Everything you need to know about Material Handling Equipment System

What are Material Handling Equipment Systems?

Material-handling equipment, to offer a near-dictionary definition, is machinery or other mechanical devices – driven or non-powered – that are used to transport and store materials through a company’s manufacturing or delivery operations.

A material-handling equipment system will often consist of several distinct pieces. Some of these processes are likely to be manual, while others are likely to be automated or at least semi-automated. The system itself manages the whole manufacturing or production process in such a way that the supply chain is always in motion and as efficient and productive as possible. The entire process may operate smoothly by optimizing the efficiency of each component included within the system.

The sectors of company that can benefit from an effective material-handling equipment system, are as follows:

  • The allocation of resources
  • The management and control of inventory
  • Forecasting and planning
  • The management of associated processes
  • Customer delivery

How is Equipment Used Within a Material-Handling Equipment System?

Material-handling equipment comes in a variety of shapes and sizes. Non-motorized pallet trucks, for example, are completely manual in nature. Conveyor systems, for example, might be completely manual, semi-automated, or fully automated. Even storage and retrieval systems can be entirely automated, with the system’s overall operation handed over to a computer.

Automated guided vehicles, dock equipment, hoisting equipment, lift trucks, workstation cranes, and storage solutions such as racking are all common pieces of material-handling equipment.

Many of these things will be present throughout the whole end-to-end process of a material-handling equipment system.

A conveyor system, for example, may be utilized at the point of receipt to carry products straight from a delivery truck to the core of the manufacturing process. After being scanned and assigned to a convenient location within the storage facility, items may be moved in bulk by a motorized forklift. Individual products can then be brought into the main manufacturing area using a pallet jack on a “as needed” basis. Finally, a second conveyor system may be utilized to manually transfer all of the finished goods to the distribution locations.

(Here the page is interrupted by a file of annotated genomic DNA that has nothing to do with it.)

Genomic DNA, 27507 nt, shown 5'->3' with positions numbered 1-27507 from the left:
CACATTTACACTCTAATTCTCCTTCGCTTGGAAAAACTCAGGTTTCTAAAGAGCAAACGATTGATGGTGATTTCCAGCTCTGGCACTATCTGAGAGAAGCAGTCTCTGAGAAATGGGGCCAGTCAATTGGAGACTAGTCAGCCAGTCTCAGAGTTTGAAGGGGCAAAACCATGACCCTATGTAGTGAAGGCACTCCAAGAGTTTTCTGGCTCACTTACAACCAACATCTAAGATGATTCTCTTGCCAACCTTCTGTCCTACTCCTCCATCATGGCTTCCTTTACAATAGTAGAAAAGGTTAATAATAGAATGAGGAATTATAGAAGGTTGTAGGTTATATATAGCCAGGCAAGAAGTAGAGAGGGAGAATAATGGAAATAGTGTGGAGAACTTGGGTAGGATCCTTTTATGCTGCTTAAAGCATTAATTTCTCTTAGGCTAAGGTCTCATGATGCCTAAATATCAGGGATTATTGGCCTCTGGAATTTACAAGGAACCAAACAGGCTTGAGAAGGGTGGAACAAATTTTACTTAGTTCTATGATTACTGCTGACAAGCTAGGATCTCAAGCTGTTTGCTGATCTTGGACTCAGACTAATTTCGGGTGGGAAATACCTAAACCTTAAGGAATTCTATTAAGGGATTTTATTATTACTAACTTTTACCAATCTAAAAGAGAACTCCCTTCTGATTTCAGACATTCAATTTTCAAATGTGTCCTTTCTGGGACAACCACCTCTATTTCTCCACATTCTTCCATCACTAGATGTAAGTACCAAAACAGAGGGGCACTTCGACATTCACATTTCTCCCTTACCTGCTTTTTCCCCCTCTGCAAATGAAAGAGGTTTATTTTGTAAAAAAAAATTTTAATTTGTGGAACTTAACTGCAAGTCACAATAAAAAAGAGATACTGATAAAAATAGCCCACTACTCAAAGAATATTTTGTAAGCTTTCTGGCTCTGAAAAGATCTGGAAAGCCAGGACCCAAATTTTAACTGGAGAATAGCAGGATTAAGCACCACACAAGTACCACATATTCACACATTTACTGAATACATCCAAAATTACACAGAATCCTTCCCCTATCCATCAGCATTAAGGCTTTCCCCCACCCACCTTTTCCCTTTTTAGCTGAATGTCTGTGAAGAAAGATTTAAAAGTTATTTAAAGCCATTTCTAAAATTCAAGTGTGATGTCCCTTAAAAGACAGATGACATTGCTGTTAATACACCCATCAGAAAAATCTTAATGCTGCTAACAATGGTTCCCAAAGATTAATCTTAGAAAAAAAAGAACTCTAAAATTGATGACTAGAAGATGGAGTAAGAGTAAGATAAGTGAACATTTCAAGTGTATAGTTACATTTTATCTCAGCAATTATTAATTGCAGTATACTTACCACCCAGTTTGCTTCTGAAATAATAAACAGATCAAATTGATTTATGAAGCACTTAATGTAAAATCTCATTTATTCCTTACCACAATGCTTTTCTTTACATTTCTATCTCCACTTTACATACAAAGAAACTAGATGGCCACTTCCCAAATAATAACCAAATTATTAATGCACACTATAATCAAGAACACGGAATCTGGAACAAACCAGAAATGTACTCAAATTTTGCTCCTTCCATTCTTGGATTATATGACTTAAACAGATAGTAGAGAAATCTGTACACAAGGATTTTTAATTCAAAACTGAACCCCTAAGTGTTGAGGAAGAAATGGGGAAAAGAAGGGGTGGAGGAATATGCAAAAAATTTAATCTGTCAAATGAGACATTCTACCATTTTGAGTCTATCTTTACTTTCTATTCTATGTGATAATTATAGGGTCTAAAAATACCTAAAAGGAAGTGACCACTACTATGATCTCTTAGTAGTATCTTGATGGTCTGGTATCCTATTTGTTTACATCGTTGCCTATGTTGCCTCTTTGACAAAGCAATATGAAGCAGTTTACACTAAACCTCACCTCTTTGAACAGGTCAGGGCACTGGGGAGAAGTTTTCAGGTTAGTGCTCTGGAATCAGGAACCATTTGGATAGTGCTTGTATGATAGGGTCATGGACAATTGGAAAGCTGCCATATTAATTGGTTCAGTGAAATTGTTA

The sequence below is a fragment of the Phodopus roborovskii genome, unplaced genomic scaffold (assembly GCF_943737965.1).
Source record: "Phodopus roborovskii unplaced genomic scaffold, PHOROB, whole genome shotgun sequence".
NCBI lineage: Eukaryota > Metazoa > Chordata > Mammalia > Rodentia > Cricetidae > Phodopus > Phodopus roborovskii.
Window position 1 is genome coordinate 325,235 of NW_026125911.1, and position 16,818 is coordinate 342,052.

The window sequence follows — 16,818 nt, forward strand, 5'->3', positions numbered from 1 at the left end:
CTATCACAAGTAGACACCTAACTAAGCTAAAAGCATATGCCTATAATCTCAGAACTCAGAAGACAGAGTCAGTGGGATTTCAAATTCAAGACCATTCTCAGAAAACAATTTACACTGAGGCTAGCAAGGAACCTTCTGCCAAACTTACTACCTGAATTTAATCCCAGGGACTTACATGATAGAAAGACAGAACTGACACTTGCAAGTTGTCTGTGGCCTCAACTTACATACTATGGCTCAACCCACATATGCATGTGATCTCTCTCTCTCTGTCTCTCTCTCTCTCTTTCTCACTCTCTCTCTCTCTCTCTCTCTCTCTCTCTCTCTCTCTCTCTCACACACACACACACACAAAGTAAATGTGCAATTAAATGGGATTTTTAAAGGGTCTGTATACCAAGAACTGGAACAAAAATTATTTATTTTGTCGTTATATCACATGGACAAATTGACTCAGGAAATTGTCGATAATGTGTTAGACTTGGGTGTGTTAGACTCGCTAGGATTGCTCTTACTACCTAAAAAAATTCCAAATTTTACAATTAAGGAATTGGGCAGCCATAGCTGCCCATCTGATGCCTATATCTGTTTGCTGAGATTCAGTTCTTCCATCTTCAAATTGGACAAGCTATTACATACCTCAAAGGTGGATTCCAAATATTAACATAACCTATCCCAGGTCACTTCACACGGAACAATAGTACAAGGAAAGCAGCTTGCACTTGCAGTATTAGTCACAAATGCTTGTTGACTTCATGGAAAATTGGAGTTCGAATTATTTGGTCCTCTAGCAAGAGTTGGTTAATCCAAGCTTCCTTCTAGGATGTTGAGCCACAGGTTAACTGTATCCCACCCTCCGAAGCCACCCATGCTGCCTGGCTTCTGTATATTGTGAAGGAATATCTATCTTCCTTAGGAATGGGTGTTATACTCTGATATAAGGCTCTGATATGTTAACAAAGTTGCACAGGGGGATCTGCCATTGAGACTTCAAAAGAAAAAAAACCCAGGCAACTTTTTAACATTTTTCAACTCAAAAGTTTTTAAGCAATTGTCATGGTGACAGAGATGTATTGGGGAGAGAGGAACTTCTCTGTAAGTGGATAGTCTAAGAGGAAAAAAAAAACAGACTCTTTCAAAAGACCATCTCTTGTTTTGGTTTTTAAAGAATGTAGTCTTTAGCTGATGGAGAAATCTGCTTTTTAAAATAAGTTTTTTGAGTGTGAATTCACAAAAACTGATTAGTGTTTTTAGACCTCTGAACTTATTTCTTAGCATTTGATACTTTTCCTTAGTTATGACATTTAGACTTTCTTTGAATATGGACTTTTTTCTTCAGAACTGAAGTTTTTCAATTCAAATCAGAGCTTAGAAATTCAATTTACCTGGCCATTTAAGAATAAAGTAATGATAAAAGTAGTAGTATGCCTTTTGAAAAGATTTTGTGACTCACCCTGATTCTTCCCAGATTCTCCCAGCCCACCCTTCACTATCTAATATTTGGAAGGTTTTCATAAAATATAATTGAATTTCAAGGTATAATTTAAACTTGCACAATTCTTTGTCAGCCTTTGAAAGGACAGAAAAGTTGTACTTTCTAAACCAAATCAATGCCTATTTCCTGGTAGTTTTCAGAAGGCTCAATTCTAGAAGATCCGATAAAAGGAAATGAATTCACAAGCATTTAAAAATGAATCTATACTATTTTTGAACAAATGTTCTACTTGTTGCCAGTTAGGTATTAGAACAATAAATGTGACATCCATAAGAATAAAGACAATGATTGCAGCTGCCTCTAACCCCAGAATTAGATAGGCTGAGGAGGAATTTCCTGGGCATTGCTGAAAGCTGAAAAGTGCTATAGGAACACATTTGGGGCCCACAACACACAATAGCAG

As you can see, an equipment system can be made up of a variety of components. Again, it’s critical that all of these components function well so that the overall system’s efficiency is not harmed.


Benefits of Material- Handling Equipment System?

You must always follow best practices to get the most out of your material-handling equipment system. Your system must function as a whole, rather than as a collection of discrete components. A successful material-handling system requires a number of stages to be completed.


  • Planning: Material-handling systems frequently ‘evolve’ as a company grows. Along the production process, a requirement or improvement is recognized, and a new component is introduced or an old component is replaced.

Finally, the material-handling equipment system descends into a random collection of objects introduced to the process at various periods. Often, this just ‘works,’ but it is considerably more useful to take stock and do a thorough review of your system from time to time. This will enable better planning and the more effective use of modern technology, giving you the best opportunity of optimizing the system’s efficiency.


  • Ergonomics: It’s critical that your workers work in a safe and comfortable setting. A safe working environment encourages a more effective work ethic, which boosts productivity. The employee’s job should be simplified at the workplace, and difficult or repetitive labor should be avoided. In addition, processes should be streamlined by minimizing or eliminating needless movement. When it comes to manual activities, gravity is your friend, and all actions should be conducted in straight lines as much as possible.
  • Use of space: In every manufacturing facility, space is crucial, and by making the greatest use of the space you have, you may offer your system the best chance of succeeding. All vital work spaces should be maintained clutter-free, and maximum density in storage areas, including the utilization of overhead space, is critical, which is generally addressed by installing racking.


  • System and Environment: Throughout the system, all elements of material transportation and storage must be considered. Items must be received, examined, and then delivered to their final destination. Items will be assembled and packed once they are in the production system. The system’s final section deals with shipping, but don’t forget that you’ll need a system in place to handle returns as well. When developing your procedures, it’s critical to keep the surroundings in mind. Wherever possible, you should utilize environmentally friendly equipment and methods, such as packing and the safe, non-hazardous disposal of any trash.

It might be tough to know what to do if you haven’t planned your material-handling equipment system. You may believe that because your process isn’t broken, there’s no need to improve it, but this approach ignores the potential for you to increase the efficiency of your system and increase the profitability of your firm.


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